In packaging applications, Vigoda explained, the SPZ helps automate pick-up and transport processes for items that have been sorted and stacked in layers. The gripping system can handle a wide range of products that include cardboard boxes, composite packaging, bottles, cans, glass jars, bags, and shrink-wrapped and loose goods—even chilled and frozen products. (And with different sealing interfaces, SPZ layer grippers can be used for construction materials like wooden boards and beams, ceramic tiles and bricks.)
Manufacturers use the SPZ in a number of ways. One is to move a pallet’s worth of empty cans, bottles or plastic containers and place them on conveyors. From there, the containers feed into a high-speed production system, say for filling with peanut butter or mustard. At the other end of the line, grippers move finished products from holding areas and stack them on pallets, one layer at a time.
The SPZ also lets manufacturers configure the layers as needed for stability, maximum use of space, or other reasons. And the gripping system can handle layers with “chimneys” or gaps, and those that are incomplete or have a mix of products.
Key subsystems for constructing the SPZ are universal grippers called “area-gripping” systems, said Vigoda. They’re versatile, reliable, efficient and suited for a wide range of tasks. Individually, they’re proven grippers designed for handling single parts or just a few items. For larger jobs, multiple area grippers can be interlocked together and networked to build the SPZ.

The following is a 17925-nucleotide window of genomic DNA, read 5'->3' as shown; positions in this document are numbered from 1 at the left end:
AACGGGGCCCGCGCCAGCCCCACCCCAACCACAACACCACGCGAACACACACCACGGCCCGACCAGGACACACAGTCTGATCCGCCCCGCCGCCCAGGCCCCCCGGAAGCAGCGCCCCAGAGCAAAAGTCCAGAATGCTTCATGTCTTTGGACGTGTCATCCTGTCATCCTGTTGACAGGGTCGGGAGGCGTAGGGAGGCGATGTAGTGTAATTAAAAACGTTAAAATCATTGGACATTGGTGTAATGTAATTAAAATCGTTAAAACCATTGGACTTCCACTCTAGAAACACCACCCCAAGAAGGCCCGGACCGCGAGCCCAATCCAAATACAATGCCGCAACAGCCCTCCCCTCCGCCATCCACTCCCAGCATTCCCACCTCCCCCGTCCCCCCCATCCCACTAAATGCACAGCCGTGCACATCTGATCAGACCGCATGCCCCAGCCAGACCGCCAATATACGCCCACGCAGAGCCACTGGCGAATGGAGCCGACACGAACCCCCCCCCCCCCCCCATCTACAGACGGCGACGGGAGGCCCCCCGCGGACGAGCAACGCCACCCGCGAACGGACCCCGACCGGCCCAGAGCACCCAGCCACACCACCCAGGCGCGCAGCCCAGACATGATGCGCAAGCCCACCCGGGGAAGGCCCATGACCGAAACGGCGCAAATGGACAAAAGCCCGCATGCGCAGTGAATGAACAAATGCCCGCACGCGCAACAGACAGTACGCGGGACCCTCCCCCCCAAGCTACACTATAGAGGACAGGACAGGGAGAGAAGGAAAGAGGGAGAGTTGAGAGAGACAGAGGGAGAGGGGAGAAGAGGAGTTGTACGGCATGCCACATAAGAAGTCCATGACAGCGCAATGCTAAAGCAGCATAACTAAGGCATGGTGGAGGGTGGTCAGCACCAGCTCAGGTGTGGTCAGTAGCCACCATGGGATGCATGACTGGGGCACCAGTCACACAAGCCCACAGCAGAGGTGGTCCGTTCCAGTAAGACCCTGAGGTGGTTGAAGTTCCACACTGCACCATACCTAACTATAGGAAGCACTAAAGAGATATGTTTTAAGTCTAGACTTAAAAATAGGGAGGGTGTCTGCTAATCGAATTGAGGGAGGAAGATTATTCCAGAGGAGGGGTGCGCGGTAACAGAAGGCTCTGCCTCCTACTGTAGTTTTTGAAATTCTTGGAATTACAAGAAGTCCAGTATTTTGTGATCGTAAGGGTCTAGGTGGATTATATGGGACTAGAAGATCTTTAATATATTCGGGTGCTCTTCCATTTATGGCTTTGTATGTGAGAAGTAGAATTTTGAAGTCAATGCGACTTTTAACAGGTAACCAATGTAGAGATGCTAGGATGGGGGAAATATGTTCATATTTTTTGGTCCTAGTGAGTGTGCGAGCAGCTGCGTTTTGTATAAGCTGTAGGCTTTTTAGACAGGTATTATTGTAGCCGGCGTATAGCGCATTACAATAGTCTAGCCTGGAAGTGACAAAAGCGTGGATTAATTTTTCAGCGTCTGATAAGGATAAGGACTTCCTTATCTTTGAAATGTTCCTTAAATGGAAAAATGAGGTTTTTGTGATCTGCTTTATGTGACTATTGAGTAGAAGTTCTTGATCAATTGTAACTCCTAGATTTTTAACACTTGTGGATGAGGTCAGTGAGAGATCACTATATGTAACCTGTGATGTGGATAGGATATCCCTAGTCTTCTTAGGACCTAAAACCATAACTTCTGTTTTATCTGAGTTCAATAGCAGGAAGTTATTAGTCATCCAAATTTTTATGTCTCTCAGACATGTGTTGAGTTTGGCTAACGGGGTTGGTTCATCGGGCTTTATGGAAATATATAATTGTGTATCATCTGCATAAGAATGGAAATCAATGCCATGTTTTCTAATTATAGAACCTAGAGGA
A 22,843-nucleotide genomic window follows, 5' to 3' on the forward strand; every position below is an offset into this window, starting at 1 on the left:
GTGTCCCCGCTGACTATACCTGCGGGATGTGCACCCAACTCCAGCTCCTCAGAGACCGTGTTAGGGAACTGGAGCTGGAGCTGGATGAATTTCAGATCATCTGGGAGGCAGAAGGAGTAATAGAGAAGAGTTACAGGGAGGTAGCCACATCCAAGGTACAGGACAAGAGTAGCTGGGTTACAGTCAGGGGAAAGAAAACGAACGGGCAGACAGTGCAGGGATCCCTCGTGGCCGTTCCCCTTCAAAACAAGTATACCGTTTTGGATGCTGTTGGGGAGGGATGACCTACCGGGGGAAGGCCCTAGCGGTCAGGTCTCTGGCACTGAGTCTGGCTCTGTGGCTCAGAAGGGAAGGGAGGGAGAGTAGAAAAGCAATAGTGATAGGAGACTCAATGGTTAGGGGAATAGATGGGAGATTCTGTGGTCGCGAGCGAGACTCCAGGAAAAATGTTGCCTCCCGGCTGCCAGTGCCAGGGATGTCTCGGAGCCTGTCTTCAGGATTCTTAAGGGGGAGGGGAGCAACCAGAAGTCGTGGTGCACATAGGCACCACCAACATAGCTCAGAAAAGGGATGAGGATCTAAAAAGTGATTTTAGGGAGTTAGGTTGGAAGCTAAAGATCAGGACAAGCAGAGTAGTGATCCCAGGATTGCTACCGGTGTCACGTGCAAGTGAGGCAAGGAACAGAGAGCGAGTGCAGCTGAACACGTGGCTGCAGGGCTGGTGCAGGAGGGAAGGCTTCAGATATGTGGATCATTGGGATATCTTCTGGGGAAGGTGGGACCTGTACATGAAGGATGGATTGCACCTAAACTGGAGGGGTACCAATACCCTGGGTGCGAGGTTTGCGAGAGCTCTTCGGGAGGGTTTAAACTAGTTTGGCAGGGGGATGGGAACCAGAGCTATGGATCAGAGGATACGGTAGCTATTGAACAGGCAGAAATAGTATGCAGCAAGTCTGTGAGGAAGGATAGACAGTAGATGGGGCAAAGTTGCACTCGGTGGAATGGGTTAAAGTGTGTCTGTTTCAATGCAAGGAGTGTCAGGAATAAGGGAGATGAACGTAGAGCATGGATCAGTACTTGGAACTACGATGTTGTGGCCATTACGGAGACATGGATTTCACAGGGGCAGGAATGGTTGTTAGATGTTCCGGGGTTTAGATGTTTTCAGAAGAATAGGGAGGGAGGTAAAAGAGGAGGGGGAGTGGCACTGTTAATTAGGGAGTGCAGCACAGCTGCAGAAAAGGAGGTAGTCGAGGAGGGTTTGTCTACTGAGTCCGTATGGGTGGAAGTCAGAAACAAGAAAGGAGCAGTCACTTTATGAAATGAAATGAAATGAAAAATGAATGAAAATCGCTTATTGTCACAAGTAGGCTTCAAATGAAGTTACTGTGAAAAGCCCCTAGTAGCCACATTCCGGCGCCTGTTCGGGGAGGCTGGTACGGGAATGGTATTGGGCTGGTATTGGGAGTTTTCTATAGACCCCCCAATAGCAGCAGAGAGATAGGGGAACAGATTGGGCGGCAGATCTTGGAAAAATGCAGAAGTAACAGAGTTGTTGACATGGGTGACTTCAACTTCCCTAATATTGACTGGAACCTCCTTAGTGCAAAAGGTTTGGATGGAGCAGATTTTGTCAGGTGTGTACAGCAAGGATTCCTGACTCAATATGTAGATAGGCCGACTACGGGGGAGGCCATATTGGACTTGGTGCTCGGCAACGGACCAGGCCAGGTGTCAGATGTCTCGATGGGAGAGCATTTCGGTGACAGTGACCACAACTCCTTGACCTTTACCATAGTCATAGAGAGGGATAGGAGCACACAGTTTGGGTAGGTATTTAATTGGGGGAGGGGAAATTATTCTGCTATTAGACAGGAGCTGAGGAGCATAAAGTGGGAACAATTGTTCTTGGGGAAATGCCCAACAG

Two types of area grippers are available. One, called FXP, has built-in vacuum generation via a plug-in ejector. The second, the FMP, is similar in construction but interfaces with external vacuum generators like pumps and blowers. New versions, FMP-S and FXP-S, include integrated vacuum valves for more-compact overall units. (See the related sidebar, “The benefits of built-in valves.”)
All are built of aluminum for high stiffness and low weight. Lower weight often permits higher accelerations for higher productivity and, possibly, results in smaller robots that mean lower overall system costs. Area grippers each measure about 5.1 in. (130 mm) wide. But users can specify length anywhere from 17.4 to 56.4 in. (442 to 1,432 mm) in standard configurations. Custom units in 5-in. increments for FMP/FMP-S (11 in. for FXP/FXP-S) have a maximum length of 236 in. Thus, choosing the number of modules and the desired lengths lets users specify final SPZ dimensions and overall working area. For instance, they can easily handle standard pallets measuring about 40 × 50 in. (1 × 1.2 m) and carry a maximum load of 550 lb (250 kg).
As an added benefit, noted Vigoda, the interlocking area grippers also let users create multiple, independent vacuum zones. Rather than powering the entire surface every cycle, users can selectively direct vacuum only to specific areas as needed—say for moving a half-pallet of goods. That ensures minimal leakage and higher energy efficiency. One SPZ could have two, three, four or more different size and shape suction zones.